44. Telegram From the Mission to the United Nations to the Department of State 1

3112. Subj: Korea in 27th GA.

In course conversation on variety of subjects Sept 5, SYG Waldheim told Ambs Bush and Bennett that subject of Korea had been raised by Chou En-lai during SYG’s visit to Peking.
Chou had told Waldheim China believed Korean debate in 27th GA would be “healthful and helpful.” When Waldheim expressed concern that polemic debate could interfere with progress of bilateral negotiations, Chou had asked “Why shouldn’t North Korea have chance to express its views in New York?”
Amb Bush observed that Chinese did not seem to understand that Korean issue in 27th GA would not be mere replay of China issue in 26th GA. Waldheim agreed issue would not be replay. Bush asserted that after careful vote count, we had concluded that “votes” are there for deferment both in General Comite and, by larger margin, in GA.
Waldheim said that during his visit to Belgrade, Yugoslav UN PermRep Mojsov had asserted just the opposite about prospects for deferment, noting that Algerian resolution will have “forty sponsors.” Waldheim was not clear on parliamentary procedures involved, but said he understood Yugoslavs expected separate vote on individual paragraphs in Algerian res. Yugoslavs expected two paragraphs on UN presence in Korea would fail but had expressed confidence they would “get North Koreans to New York”.
Bush conceded that if Korean issue split into component parts, Mojsov’s estimate in prospects might be nearer the mark. If Korean question to be debated, then there would undoubtedly be wide support for North Korean participation. Bennett suggested that North Koreans might try to torpedo current bilateral talks at right moment to influence [Page 74]course of issue in NY their way. While Waldheim was in Peking, Chinese had arranged that North Korean representatives (identities unspecified) visit SYG in his quarters. North Koreans had bluntly asked for his support of their position in NY. Waldheim said he had turned this request by suggesting to his visitors that they talk to South Koreans. North Koreans did not counter this suggestion.2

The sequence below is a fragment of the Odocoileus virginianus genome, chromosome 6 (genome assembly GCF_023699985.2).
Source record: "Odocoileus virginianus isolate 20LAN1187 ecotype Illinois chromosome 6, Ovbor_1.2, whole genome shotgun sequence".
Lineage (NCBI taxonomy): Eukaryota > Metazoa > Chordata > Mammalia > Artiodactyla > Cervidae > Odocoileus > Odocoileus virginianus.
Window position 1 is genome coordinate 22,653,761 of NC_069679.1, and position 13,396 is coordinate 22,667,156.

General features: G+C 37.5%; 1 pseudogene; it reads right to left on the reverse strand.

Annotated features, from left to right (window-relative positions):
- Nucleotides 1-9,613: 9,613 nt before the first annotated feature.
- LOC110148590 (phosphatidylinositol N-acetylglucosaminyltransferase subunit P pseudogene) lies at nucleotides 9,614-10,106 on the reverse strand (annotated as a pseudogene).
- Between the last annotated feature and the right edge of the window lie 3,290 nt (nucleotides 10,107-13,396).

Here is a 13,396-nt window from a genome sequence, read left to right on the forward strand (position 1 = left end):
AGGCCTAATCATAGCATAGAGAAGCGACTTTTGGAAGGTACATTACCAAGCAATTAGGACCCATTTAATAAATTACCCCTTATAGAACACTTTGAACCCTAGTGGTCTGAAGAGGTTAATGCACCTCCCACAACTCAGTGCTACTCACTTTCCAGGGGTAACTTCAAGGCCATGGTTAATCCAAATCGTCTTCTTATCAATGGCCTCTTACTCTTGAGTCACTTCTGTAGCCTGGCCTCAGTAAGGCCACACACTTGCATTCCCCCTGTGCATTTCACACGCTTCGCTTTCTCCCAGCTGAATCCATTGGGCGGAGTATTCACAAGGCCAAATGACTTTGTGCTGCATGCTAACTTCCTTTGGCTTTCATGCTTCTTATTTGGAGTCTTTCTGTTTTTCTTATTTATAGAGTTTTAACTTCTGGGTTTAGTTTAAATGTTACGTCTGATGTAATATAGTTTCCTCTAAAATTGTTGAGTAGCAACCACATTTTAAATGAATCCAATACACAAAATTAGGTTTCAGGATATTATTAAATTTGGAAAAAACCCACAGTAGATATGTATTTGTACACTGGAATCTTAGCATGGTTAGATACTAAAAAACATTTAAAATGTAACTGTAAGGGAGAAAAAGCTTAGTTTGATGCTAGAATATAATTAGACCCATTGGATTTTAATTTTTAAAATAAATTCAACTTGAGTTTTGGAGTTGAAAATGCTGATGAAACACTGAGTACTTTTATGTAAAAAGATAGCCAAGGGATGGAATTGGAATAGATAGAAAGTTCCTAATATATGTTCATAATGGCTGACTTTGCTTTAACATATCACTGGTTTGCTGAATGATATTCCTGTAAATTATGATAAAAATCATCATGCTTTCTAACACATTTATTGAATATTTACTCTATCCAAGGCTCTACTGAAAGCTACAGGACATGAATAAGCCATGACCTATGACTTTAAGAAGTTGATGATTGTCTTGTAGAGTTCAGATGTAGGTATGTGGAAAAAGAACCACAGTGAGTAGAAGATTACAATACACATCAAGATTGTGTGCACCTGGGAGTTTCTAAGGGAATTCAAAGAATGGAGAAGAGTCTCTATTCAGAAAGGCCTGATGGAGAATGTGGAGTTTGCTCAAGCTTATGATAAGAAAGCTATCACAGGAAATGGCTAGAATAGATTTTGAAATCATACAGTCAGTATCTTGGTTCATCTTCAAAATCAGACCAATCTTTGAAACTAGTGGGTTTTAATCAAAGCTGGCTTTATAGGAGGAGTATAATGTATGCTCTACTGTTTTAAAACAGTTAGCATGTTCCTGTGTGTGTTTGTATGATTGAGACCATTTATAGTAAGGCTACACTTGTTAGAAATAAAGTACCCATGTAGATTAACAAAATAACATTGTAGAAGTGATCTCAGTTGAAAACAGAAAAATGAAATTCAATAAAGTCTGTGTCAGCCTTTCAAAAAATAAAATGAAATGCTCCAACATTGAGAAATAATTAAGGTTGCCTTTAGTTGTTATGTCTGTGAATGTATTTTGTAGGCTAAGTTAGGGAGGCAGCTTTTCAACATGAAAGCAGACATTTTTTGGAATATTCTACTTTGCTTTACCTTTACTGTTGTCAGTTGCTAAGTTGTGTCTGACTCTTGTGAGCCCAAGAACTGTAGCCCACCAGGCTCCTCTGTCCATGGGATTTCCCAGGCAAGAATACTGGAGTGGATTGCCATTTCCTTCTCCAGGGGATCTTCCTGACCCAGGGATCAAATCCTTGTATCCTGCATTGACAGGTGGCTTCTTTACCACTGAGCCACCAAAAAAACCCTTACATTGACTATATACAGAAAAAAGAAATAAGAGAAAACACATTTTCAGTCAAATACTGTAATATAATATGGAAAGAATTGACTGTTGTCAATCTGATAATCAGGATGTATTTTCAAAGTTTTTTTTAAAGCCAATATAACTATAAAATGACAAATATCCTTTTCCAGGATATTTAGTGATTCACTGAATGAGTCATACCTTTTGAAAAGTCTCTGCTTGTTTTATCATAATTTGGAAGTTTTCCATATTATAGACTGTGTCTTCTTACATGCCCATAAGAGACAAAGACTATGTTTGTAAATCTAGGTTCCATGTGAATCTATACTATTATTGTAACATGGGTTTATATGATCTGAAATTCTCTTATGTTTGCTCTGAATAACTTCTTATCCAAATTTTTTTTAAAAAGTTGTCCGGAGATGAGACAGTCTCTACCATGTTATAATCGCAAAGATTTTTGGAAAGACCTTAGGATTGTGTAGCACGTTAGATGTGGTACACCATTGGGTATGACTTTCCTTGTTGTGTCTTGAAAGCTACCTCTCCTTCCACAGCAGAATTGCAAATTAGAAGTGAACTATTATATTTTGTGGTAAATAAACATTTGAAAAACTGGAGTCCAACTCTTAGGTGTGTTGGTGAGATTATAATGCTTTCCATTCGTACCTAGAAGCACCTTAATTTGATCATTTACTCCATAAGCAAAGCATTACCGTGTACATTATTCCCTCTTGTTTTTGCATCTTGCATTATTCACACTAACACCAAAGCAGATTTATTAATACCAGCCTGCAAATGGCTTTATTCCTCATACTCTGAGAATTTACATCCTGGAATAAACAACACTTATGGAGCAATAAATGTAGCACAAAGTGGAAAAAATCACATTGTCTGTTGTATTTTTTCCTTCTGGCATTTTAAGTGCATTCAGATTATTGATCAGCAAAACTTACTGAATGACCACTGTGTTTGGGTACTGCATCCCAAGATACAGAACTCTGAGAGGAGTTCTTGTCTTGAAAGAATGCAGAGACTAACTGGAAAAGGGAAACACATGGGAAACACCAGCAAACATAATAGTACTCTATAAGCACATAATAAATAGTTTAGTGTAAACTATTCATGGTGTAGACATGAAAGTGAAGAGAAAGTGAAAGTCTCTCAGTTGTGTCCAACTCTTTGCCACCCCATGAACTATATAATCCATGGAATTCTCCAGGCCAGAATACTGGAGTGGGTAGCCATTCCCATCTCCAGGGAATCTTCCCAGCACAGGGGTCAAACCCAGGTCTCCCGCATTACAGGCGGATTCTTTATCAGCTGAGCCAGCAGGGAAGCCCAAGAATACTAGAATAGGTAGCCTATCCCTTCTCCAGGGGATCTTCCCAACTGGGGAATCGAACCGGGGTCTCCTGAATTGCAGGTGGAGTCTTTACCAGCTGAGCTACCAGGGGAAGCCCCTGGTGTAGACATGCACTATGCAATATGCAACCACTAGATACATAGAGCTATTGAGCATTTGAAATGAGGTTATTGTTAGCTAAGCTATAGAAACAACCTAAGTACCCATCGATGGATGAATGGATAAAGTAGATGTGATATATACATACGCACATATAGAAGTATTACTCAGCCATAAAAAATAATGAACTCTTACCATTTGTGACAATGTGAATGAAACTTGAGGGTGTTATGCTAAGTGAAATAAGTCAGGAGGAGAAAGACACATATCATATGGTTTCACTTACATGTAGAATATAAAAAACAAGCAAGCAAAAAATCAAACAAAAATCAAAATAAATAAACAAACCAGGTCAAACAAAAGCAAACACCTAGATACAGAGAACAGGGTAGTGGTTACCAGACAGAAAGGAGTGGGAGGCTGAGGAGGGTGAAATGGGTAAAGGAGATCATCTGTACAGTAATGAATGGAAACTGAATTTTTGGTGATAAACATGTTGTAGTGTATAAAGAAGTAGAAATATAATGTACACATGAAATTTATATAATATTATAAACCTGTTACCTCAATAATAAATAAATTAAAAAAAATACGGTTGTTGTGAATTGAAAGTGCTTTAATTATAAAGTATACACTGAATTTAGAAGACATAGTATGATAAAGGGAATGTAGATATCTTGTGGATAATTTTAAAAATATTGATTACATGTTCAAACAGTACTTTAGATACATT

1. Source: National Archives, RG 59, Central Files 1970–73, UN 6 KOR N. Confidential; Exdis. Repeated to Seoul, Tokyo, London, Moscow, and Hong Kong.
  2. In telegram 3111 from USUN, September 6, Bush reported that Waldheim had been surprised to hear Chou compare the Korean case with that of the two Germanies, and in effect support West Germany’s position that intra-German relations should be settled before either state was admitted to the UN. (Ibid., Nixon Presidential Materials, NSC Files, Box 393, Agency Files, USUN, Vol. X)